I’ve been working on a couple of projects relating to camera and joint calibration on the Nao Robot for the last couple of years. During the last few months I put more focus on calibrating joints of this robot, particularly the legs.
Almost all calibration tools I’ve know of usually rely on non-linear iterative solvers, particularly the venerable Levenberg-Marquardt solver. The usual setting is the user define a cost function or a fitness function (usually in case of a genetic or like algorithm). This can also be introduced as an optimization problem depending on the field of interest.
This post is not meant to be an exhaustive review of the vast field of optimization or to give specific recommendations as I’m not an expert at this, but to share a few issues I came across and how they affect if not taken proper care of.
Lesson 1: Local or Global solver?
This is one of the most crucial selections in my opinion as it determines the time for calculation and many other factors. Why would this matter? Can’t we just throw in a global optimizer for all problems? – The simple answer is No!
Taking a look at Figure 1, if this plot relates to a cost function, then minimizing the cost is the objective, thus the solution would be at the global minimum. Another example can be in robotics, the case of inverse kinematics where there can be multiple solutions for a robot to reach the same place.
Majority of the solvers, rely on the gradient of the curve (Derivative or Jacobian matrix in case of multi-variable function), why? knowing the derivative helps the solver to quickly know if it is heading in the right direction! Some might not directly use the derivative, but see if it reduced or increased the cost.
The class of solvers called “local minima” solvers will terminate when they find a minima. Since they don’t spend searching the entire solution space, they are usually fast to give a solution. The ones that rely on derivative (AKA gradient) tend to converge fast as they usually employ “acceleration factors”. The overall result is quick results than brute-force search.
Unfortunately, this behavior of the local solvers also means it is sensitive to the initial position/ initial parameter vector, as the solution depends on where it started. Therefore these solvers work poorely when the cost function is noisy or discontinuous.
Why not use a global solver all the time?
Simply because it consumes a lot of time as it has to check the entire solution space (Consider a system with 20 variables with granularity of 0.1 and bounds of +- 5 -> (10/ 0.1)^20 possible solutions. There are huge systems with thousands of parameters. In order to reduce the workload, bounds for the parameters can be introduced and also to simplify the model. There are also methods such as Particle Swarm optimization which enables parallel processing, etc. Yet the results weren’t that magnificent in a few quick trials, coupled with the time for calculation, I would not recommend global solvers unless absolutely necessary.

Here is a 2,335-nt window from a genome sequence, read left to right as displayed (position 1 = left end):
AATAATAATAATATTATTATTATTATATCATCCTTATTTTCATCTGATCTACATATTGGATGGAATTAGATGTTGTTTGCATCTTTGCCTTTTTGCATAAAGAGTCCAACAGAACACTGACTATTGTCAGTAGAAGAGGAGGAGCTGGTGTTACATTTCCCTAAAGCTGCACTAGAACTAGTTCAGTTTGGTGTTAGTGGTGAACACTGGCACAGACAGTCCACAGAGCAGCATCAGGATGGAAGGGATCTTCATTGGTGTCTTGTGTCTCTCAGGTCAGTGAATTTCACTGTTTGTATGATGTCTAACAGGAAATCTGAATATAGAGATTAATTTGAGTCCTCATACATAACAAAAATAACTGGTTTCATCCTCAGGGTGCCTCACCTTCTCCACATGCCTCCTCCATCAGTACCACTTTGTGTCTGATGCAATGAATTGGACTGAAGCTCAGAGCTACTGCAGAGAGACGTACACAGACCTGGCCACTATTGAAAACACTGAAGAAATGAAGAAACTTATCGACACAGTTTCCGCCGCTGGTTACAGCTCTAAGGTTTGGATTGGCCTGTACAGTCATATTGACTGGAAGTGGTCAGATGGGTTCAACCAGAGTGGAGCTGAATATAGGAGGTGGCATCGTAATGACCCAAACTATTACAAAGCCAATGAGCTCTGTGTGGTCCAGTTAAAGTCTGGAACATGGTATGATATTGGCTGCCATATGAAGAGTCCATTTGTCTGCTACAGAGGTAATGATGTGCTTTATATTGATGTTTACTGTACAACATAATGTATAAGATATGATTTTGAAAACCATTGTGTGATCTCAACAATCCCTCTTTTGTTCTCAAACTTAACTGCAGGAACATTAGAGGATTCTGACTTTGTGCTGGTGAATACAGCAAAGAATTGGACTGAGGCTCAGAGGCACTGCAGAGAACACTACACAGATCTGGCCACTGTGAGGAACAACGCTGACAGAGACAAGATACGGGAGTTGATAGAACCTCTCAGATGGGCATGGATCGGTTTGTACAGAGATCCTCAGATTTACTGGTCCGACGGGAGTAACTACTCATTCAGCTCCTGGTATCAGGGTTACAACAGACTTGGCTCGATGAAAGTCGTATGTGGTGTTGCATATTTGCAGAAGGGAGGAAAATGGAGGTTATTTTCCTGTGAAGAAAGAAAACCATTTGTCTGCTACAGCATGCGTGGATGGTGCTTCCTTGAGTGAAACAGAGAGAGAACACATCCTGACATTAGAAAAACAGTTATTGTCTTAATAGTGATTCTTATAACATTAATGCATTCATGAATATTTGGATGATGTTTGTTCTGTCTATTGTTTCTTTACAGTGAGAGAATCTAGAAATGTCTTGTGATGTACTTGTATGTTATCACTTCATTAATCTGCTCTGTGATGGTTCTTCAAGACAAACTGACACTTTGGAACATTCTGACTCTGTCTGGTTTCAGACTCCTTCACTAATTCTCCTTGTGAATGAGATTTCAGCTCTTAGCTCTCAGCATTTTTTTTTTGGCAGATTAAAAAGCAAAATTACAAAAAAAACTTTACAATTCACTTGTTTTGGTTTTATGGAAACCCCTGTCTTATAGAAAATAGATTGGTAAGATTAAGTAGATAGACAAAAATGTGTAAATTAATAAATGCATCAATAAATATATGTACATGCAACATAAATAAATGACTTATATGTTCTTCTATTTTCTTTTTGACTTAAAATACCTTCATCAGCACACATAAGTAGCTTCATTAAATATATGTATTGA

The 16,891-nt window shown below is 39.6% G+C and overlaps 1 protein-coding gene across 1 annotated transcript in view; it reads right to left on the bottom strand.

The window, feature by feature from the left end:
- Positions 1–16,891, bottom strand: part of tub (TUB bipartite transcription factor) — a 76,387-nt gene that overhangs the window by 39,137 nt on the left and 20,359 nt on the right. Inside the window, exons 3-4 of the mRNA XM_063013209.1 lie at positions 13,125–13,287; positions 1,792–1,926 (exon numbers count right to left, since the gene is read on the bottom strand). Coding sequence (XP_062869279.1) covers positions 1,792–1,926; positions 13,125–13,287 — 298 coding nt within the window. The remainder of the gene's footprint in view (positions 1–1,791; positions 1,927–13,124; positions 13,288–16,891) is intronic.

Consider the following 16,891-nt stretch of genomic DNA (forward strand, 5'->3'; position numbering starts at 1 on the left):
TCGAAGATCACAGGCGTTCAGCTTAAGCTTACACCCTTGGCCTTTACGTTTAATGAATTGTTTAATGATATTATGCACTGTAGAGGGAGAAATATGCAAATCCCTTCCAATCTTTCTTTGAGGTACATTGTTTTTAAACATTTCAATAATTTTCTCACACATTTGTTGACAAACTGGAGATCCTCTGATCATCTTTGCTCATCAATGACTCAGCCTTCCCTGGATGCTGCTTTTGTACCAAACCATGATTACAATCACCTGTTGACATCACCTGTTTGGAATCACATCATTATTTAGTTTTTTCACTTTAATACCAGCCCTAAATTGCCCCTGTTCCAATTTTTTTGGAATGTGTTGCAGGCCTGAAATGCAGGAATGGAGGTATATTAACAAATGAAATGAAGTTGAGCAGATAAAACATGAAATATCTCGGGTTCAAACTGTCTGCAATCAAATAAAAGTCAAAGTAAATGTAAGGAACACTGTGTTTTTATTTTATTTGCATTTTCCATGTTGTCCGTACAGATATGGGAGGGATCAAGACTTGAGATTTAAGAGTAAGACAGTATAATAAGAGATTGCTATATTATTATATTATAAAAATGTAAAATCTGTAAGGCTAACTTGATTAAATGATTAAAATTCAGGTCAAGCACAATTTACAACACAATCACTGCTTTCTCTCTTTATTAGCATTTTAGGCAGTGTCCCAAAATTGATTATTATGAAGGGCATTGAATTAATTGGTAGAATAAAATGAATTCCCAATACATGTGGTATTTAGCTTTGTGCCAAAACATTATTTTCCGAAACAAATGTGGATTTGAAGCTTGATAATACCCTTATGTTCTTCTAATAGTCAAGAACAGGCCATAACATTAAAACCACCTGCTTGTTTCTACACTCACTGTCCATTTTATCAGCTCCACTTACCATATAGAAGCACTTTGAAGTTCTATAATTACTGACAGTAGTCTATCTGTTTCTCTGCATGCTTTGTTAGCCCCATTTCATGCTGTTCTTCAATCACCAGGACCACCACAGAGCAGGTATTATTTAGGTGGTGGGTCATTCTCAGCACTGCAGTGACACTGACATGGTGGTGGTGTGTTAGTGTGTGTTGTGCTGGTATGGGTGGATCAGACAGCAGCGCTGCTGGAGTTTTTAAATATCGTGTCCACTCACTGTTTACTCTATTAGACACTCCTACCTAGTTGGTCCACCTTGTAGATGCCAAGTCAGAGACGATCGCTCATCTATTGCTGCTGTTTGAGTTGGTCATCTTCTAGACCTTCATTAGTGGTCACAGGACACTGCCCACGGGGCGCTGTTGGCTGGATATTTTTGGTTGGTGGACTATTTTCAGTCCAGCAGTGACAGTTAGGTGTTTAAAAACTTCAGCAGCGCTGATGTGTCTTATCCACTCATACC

This is a widely researched field and most of the machine learning or neural network training algorithms rely on one or more flavours of this class of solvers, clearly there are many new and old methods.
L1 : Conclusion
Try to use a local solver, such as Levenberg-Marquardt. But keep in mind of their limitations, particularly providing a good initial parameter set.
Lesson 2: Derivative free solvers?
This is another important choice and it will definitely ruin the day if not taken proper care of!.
- Is the cost/ fitness function differentiable?
- Is it noisy?
- Is there an analytical solution? Or is the numerical solution good/ stable?
If the answer to first is yes, then the options are wider, else the derivative free solvers have to be used or the cost function could be refactored to be differentiable.
If the second is also yes then one might need to employ smoothing functions or to refactor the cost function.
If differentiable but too much effort for analytical solution, then numerical differentiation could be used. But Numerical Differentiation poses additional dangers and can severely degrade performance if not used with care. I would call this the most important learnt-lesson for my case. Once I had a 10% drop of failures just by changing to central difference method alone! An alternative is Automatic Differentiation (Available with libraries like Eigen, see http://autodiff.org for more)
So far, in my experience, gradient or derivative or similarly motivated solvers converge fast under right conditions than simple brute force searches. So use them if possible. Else Genetic algorithms, CMA-ES, Pattern search, particle swarm optimization, etc could be used.
Lesson 3: Think before leap!
Before wasting hours or days, think it through which solver is good for the particular case. While it is tempting to use Levenberg Marquardt (probably the 3rd mention in this post) which works pretty well for a vast range of situations, it might not be the best for the job. Also pay attention to the factor of differentiability and quality of the differentiation if such solvers are used.